Shockley diode

From Wikipedia, the free encyclopedia
Shockley diode
InventedWilliam Shockley
Pin configuration Anode and Cathode
Electronic symbol
Shockley diode schematic symbol
A sculpture representing a Shockley 4-layer diode, on the sidewalk in front of the new building at 391 San Antonio Rd., Mountain View, California, which was the original site of the Shockley Semiconductor Laboratories where the first silicon device work in Silicon Valley was done

The Shockley diode (named after physicist William Shockley) is a four-layer semiconductor diode, which were one of the first semiconductor devices invented. It is a PNPN diode, with alternating layers of P-type and N-type material. It is equivalent to a thyristor with a disconnected gate. Shockley diodes were manufactured and marketed by Shockley Semiconductor Laboratory in the late 1950s. The Shockley diode has a negative resistance characteristic.[1] It was largely superseded by the diac.


Diagram of a shockley diode
Unlike other semiconductor diodes, the Shockley diode has more than one PN junction. The construction includes four sections of semiconductors placed alternately between the anode and cathode in the pattern of PNPN. Though it has multiple junctions, it is termed a diode for being a two-terminal device.

The Shockley diode remains in an OFF state, with a very high resistance, until a voltage greater than the trigger voltage is applied across its terminals. When the voltage exceeds the trigger value, the resistance drops to an extremely low value and the device switches ON. The constituent transistors help in maintaining the ON and OFF states. As the construction resembles a pair of interconnected bipolar transistors, one PNP and other NPN, neither transistor can turn ON until the other is turned ON due to the absence of any current through the base-emitter junction. Once sufficient voltage is applied and one of the transistors breaks down, it starts conducting and allows base current to flow through the other transistor, resulting in saturation of both the transistors, keeping both in ON state.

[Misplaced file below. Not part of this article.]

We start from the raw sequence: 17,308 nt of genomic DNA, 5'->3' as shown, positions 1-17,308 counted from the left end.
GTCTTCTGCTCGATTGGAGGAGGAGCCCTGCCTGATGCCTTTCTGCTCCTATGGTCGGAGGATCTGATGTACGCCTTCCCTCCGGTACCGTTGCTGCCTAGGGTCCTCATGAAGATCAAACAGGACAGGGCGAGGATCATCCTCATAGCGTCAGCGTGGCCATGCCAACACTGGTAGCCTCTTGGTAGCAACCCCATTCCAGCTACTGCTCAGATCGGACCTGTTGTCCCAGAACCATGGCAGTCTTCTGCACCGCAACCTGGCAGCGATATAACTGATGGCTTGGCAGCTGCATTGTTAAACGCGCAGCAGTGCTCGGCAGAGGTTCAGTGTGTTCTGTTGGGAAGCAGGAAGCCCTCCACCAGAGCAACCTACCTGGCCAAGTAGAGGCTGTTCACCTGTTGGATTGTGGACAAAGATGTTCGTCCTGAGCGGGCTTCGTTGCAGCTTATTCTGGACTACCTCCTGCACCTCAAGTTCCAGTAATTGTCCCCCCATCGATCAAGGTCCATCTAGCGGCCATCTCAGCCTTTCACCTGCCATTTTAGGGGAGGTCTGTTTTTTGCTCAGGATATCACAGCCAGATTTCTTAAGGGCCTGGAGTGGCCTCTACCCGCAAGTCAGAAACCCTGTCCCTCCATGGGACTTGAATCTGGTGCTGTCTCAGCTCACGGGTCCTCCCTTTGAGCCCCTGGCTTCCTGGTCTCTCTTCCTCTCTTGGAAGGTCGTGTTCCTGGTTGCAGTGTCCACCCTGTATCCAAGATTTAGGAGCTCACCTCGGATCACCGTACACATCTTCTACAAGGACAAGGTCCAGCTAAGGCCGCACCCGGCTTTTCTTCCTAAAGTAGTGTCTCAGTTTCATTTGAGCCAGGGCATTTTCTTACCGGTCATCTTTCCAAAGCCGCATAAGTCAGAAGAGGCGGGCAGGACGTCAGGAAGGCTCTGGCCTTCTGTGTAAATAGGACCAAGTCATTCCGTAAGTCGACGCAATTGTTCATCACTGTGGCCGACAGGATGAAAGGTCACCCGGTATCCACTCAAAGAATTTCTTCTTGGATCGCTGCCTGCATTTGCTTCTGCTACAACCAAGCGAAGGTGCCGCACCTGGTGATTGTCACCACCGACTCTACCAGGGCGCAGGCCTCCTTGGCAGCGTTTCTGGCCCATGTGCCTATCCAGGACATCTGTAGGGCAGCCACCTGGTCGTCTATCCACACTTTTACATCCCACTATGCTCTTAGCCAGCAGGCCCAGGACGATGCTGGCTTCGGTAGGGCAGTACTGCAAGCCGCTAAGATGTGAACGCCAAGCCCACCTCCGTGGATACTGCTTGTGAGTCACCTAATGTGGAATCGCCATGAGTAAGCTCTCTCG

On reducing the voltage to a sufficiently low level, the current flowing becomes insufficient to maintain the transistor bias. Due to insufficient current, one of the transistors will cut off, interrupting the base current to the other transistor, hence sealing both transistors in the OFF state.


Common applications:

Niche applications:

Typical values[edit]

V–I diagram
Description Range[4] Typically
Forward operation
Switching voltage Vs 10 V to 250 V 50 V ± 4 V
Holding voltage Vh 0.5 V to 2 V 0.8 V
Switching current Is a few µA to some mA 120 µA
Hold current IH 1 to 50 mA 14 to 45 mA
Reverse operation
Reverse current IR 15 µA
Reverse breakdown voltage Vrb 10 V to 250 V 60 V



Small-signal Shockley diodes are no longer manufactured, but the unidirectional thyristor breakover diode, also known as the dynistor, is a functionally equivalent power device. An early publication about dynistors was published in 1958.[5] In 1988 the first dynistor using silicon carbide was made.[6] Dynistors can be used as switches in micro- and nanosecond power pulse generators.[7]


  • Michael Riordan and Lillian Hoddeson; Crystal Fire: The Invention of the Transistor and the Birth of the Information Age. New York: Norton (1997) ISBN 0-393-31851-6 pbk.
  1. ^ "Transistor Museum Photo Gallery Shockley Diode 4 LayerTransistor". Retrieved 2019-04-09.
  2. ^ "Transistor Museum Photo Gallery Shockley Diode Transistor 4 Layer". Retrieved 2019-04-09.
  3. ^ "Just Diodes In Hi-Fi Amplifier". 2007-02-21. Archived from the original on 2007-02-21. Retrieved 2019-04-09.
  4. ^ Willfried Schurig (1971), amateurreihe electronica: Kennlinien elektronischer Bauelemente. Teil II: Halbleiter Dioden (in German), Berlin: Deutscher Militärverlag, p. 119
  5. ^ Pittman, P. (Spring 1958). The application of the dynistor diode to off-on controllers. 1958 IEEE International Solid-State Circuits Conference. Digest of Technical Papers. Vol. I. pp. 55–56. doi:10.1109/ISSCC.1958.1155602.
  6. ^ Chelnokov, V. E.; Vainshtein, S. N.; Levinshtein, M. E.; Dmitriev, V. A. (1988-08-04). "First SiC dynistor". Electronics Letters. 24 (16): 1031–1033. doi:10.1049/el:19880702. ISSN 1350-911X.
  7. ^ Aristov, Yu.V.; Grekhov, I.V.; Korotkov, S.V.; Lyublinsky, A.G. (September 22–26, 2008). "Dynistor Switches for Micro- and Nanosecond Power Pulse Generators". Acta Physica Polonica A. Proceedings of the 2nd Euro-Asian Pulsed Power Conference, Vilnius, Lithuania, September 22–26, 2008. 115 (6): 1031–1033. doi:10.12693/APhysPolA.115.1031.

External links[edit]